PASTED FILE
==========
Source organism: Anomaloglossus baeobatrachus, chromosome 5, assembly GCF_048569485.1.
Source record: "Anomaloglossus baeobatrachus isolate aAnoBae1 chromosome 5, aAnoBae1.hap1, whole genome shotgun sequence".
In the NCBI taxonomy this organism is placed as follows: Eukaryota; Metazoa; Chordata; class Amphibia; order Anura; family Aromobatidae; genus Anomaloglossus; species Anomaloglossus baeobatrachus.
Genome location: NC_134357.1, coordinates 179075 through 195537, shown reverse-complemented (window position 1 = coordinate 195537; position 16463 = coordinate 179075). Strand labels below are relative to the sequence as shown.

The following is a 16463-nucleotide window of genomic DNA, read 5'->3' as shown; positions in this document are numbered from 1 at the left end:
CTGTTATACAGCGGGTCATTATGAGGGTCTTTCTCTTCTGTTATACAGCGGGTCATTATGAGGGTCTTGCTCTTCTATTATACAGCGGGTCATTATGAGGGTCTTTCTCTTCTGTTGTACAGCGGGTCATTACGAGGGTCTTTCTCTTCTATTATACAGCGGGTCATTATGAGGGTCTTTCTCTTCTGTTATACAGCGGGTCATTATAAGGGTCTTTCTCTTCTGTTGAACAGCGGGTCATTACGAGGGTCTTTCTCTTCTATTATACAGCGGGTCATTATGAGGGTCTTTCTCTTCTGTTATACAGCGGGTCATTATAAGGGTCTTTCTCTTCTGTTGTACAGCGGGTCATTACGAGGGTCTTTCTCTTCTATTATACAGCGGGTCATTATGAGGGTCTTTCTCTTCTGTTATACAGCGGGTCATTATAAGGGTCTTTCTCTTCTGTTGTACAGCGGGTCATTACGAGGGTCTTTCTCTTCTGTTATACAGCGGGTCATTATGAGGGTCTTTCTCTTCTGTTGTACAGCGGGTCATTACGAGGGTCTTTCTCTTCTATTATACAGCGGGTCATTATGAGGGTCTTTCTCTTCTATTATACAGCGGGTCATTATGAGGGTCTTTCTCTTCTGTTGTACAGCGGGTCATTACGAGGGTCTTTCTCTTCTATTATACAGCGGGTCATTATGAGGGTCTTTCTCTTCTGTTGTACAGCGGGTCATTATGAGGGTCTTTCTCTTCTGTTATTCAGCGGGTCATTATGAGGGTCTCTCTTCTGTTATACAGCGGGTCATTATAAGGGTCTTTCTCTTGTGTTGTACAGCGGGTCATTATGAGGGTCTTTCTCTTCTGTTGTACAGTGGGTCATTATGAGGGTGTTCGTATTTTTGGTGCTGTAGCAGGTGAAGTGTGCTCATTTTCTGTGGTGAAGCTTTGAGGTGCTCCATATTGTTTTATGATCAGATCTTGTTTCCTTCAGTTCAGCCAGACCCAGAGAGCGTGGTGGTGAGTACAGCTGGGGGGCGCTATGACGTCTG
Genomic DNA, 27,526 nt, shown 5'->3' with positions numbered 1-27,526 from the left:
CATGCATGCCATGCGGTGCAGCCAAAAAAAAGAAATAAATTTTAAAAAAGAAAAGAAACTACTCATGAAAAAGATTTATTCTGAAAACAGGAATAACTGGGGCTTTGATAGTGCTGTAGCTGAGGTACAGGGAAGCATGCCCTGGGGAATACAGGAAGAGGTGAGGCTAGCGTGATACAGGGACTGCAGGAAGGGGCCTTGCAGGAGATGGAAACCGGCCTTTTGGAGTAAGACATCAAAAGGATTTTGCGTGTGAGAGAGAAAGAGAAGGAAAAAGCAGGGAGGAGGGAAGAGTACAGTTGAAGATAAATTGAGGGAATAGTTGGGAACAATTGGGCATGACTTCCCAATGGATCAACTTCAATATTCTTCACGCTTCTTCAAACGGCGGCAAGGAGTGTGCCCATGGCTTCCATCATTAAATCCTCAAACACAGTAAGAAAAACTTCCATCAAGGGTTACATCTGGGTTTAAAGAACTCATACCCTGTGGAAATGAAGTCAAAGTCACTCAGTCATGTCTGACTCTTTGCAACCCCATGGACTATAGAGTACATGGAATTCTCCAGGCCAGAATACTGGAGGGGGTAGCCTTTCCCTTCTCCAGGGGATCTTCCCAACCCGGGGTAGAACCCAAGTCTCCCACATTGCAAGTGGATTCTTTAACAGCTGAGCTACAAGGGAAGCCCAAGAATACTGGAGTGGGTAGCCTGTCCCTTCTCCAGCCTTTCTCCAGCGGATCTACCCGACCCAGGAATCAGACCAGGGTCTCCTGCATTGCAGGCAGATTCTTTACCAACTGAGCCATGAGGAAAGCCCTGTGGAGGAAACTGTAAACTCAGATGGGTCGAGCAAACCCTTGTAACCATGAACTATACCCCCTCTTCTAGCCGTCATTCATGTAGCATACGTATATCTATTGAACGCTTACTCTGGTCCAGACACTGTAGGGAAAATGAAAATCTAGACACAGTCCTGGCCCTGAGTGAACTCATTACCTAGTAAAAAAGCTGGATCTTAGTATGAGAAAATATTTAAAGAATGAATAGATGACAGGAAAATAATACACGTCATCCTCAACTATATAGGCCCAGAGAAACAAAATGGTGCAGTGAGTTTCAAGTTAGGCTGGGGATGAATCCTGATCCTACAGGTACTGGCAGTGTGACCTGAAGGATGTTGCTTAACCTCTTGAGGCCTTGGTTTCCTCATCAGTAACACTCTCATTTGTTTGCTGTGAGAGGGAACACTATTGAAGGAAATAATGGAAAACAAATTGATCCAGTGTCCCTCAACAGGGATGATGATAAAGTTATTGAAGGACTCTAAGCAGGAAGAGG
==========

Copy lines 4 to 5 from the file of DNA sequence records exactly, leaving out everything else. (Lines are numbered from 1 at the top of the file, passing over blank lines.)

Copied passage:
Genome location: NC_134357.1, coordinates 179075 through 195537, shown reverse-complemented (window position 1 = coordinate 195537; position 16463 = coordinate 179075). Strand labels below are relative to the sequence as shown.

The following is a 16463-nucleotide window of genomic DNA, read 5'->3' as shown; positions in this document are numbered from 1 at the left end: